The Association of Mortgage Intermediaries has called on the FCA to explain why its levy on mortgage brokers and lenders is set to increase by 4 per cent, while the industry-wide increase is just 2.7 per cent per cent.
The FCA says that its budget for ongoing regulatory activity this year is £537.7m, up by 2 per cent on 2018/19.
In order to pay for this ongoing work, plus changes to its regulatory scope and additional costs relating to Britain’s exit from the EU, the FCA says its annual funding will need to increase by 2.7 per cent to £558.5m.
However, the watchdog is proposing that fees for lenders, brokers and mortgage administrators rise by 4 per cent year-on-year, which Sinclair points out is double the CPI rate of inflation.
Elsewhere in the paper the FCA anticipates that the actual sums paid by individual brokerages will drop by an average of 2.9 per cent this year due to an increase in the number of fee-paying firms and higher business volumes.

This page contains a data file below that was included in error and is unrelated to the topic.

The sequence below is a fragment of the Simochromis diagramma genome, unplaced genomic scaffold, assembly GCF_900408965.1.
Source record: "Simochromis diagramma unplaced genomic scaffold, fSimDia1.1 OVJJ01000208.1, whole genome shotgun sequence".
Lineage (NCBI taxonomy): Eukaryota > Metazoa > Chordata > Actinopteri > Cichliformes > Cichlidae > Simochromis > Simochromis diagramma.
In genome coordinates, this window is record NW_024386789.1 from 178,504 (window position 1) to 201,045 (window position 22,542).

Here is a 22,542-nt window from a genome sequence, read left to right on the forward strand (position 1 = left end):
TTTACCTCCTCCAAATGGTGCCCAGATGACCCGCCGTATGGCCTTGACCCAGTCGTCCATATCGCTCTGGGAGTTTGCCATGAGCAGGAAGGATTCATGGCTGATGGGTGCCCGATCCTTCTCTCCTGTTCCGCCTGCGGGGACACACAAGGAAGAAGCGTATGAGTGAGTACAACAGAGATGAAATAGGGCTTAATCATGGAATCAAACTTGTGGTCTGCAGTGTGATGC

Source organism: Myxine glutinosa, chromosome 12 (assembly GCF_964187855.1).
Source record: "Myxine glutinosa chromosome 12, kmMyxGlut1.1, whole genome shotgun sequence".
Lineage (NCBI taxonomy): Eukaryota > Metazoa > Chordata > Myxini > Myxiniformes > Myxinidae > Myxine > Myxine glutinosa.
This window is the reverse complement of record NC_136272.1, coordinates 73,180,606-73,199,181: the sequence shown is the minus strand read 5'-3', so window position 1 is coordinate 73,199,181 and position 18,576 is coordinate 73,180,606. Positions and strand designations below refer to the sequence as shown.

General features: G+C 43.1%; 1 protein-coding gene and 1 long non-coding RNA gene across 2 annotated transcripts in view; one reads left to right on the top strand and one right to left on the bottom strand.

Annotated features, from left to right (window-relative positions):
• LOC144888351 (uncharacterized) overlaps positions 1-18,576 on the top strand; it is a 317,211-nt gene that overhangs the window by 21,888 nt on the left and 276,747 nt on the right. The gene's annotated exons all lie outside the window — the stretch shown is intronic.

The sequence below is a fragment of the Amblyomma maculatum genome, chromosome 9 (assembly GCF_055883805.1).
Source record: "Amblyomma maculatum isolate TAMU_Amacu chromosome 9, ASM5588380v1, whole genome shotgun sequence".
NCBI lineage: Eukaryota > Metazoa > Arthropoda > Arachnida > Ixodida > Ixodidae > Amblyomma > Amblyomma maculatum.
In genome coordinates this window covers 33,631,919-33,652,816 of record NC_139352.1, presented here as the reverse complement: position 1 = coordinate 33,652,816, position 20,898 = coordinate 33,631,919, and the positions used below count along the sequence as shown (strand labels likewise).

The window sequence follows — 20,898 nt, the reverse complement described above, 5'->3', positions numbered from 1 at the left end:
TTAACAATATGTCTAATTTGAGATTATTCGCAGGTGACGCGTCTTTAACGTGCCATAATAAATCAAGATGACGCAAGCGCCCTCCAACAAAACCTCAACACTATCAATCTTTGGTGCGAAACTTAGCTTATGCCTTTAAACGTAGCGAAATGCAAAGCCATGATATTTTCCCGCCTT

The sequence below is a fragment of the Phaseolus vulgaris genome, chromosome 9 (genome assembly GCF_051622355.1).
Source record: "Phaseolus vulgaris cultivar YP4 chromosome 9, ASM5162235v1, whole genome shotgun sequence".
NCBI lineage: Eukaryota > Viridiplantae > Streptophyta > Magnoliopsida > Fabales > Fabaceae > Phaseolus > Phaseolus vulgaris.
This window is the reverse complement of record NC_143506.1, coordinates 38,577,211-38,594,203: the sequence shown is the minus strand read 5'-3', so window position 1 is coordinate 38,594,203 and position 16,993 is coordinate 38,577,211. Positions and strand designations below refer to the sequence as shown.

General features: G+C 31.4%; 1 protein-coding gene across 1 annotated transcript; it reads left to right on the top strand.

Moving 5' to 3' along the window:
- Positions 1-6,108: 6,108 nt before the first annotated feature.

The cost for fee block A2, which is paid by “home finance providers and administrators” has been set at £17.9m, while the cost for fee block A18 relating to “home finance providers, advisers and arrangers”, is £17.6m.
Ami chief executive Robert Sinclair says the levy increase for mortgage advisers seems “disproportionate”.
He argues that the key regulatory changes stemming from Brexit affect the investment sector rather than the mortgage market.
While the FCA appears to have excluded brokers from the extra cost burden of the regulator’s Brexit work, it is not clear what has prompted the levy increase.
Mortgage lenders and administrators’ costs have been partly affected by changes in regulation of the securitisation market, but this has not been applied to brokers.
Sinclair says: “There appears to be no explanation in the report as to why such a significant increase is being applied to firms in the mortgage sector.
“I am not aware of any significant impact of Brexit on the FCA’s work in relation to mortgages.
“Ami has had no discussions with the FCA on Brexit-related issues affecting mortgage reguation because there were not deemed to be any.”